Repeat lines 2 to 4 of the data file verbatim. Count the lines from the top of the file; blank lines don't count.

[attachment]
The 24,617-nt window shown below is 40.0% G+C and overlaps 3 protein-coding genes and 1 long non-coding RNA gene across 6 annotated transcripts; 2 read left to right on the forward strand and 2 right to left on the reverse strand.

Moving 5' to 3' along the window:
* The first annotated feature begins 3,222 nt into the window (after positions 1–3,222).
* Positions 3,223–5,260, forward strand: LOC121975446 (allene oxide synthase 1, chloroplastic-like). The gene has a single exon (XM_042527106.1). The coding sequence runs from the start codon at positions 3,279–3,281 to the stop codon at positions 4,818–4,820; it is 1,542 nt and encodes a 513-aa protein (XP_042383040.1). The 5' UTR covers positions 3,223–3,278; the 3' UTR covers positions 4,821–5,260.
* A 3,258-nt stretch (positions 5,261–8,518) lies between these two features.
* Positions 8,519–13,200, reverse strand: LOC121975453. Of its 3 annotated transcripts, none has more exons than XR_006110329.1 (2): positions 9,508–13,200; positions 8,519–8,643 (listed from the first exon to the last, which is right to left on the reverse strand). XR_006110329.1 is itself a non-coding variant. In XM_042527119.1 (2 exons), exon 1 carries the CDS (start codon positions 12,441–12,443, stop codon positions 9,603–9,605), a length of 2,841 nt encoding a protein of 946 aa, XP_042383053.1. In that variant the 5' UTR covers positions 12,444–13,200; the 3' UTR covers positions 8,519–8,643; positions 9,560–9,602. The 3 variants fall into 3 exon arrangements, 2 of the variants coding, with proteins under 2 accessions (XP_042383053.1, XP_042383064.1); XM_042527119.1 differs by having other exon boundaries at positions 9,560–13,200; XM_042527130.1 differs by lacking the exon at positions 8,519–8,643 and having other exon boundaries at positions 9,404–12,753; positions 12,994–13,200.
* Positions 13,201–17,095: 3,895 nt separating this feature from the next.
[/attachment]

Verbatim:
Moving 5' to 3' along the window:
* The first annotated feature begins 3,222 nt into the window (after positions 1–3,222).
* Positions 3,223–5,260, forward strand: LOC121975446 (allene oxide synthase 1, chloroplastic-like). The gene has a single exon (XM_042527106.1). The coding sequence runs from the start codon at positions 3,279–3,281 to the stop codon at positions 4,818–4,820; it is 1,542 nt and encodes a 513-aa protein (XP_042383040.1). The 5' UTR covers positions 3,223–3,278; the 3' UTR covers positions 4,821–5,260.